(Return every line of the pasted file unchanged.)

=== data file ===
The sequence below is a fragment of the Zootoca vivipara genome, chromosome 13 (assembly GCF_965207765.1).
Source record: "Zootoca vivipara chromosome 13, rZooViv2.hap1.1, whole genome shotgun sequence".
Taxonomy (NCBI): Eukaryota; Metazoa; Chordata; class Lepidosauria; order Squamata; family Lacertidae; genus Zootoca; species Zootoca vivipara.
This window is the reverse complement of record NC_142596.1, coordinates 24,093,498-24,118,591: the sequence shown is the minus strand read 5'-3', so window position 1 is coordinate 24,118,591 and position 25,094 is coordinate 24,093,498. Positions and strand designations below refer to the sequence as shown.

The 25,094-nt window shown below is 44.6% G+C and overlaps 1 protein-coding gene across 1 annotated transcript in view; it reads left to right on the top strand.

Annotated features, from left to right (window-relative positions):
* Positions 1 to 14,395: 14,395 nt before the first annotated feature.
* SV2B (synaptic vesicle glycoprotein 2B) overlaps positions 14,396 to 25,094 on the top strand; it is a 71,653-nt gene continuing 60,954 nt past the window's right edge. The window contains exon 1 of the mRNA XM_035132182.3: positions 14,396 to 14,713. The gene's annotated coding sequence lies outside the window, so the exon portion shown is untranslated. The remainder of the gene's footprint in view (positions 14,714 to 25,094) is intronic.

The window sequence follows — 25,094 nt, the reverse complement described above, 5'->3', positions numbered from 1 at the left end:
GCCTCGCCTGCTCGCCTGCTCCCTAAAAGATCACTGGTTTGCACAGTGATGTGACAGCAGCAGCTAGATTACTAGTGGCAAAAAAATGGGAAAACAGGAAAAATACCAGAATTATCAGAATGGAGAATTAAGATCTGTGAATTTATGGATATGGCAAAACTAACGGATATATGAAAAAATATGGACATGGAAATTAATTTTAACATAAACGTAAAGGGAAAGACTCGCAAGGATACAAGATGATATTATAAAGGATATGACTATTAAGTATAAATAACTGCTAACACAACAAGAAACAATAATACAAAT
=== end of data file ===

The sequence below is a fragment of the Zootoca vivipara genome, chromosome 13 (assembly GCF_965207765.1).
Source record: "Zootoca vivipara chromosome 13, rZooViv2.hap1.1, whole genome shotgun sequence".
Taxonomy (NCBI): Eukaryota; Metazoa; Chordata; class Lepidosauria; order Squamata; family Lacertidae; genus Zootoca; species Zootoca vivipara.
This window is the reverse complement of record NC_142596.1, coordinates 24,093,498-24,118,591: the sequence shown is the minus strand read 5'-3', so window position 1 is coordinate 24,118,591 and position 25,094 is coordinate 24,093,498. Positions and strand designations below refer to the sequence as shown.

The 25,094-nt window shown below is 44.6% G+C and overlaps 1 protein-coding gene across 1 annotated transcript in view; it reads left to right on the top strand.

Annotated features, from left to right (window-relative positions):
* Positions 1 to 14,395: 14,395 nt before the first annotated feature.
* SV2B (synaptic vesicle glycoprotein 2B) overlaps positions 14,396 to 25,094 on the top strand; it is a 71,653-nt gene continuing 60,954 nt past the window's right edge. The window contains exon 1 of the mRNA XM_035132182.3: positions 14,396 to 14,713. The gene's annotated coding sequence lies outside the window, so the exon portion shown is untranslated. The remainder of the gene's footprint in view (positions 14,714 to 25,094) is intronic.

The window sequence follows — 25,094 nt, the reverse complement described above, 5'->3', positions numbered from 1 at the left end:
GCCTCGCCTGCTCGCCTGCTCCCTAAAAGATCACTGGTTTGCACAGTGATGTGACAGCAGCAGCTAGATTACTAGTGGCAAAAAAATGGGAAAACAGGAAAAATACCAGAATTATCAGAATGGAGAATTAAGATCTGTGAATTTATGGATATGGCAAAACTAACGGATATATGAAAAAATATGGACATGGAAATTAATTTTAACATAAACGTAAAGGGAAAGACTCGCAAGGATACAAGATGATATTATAAAGGATATGACTATTAAGTATAAATAACTGCTAACACAACAAGAAACAATAATACAAAT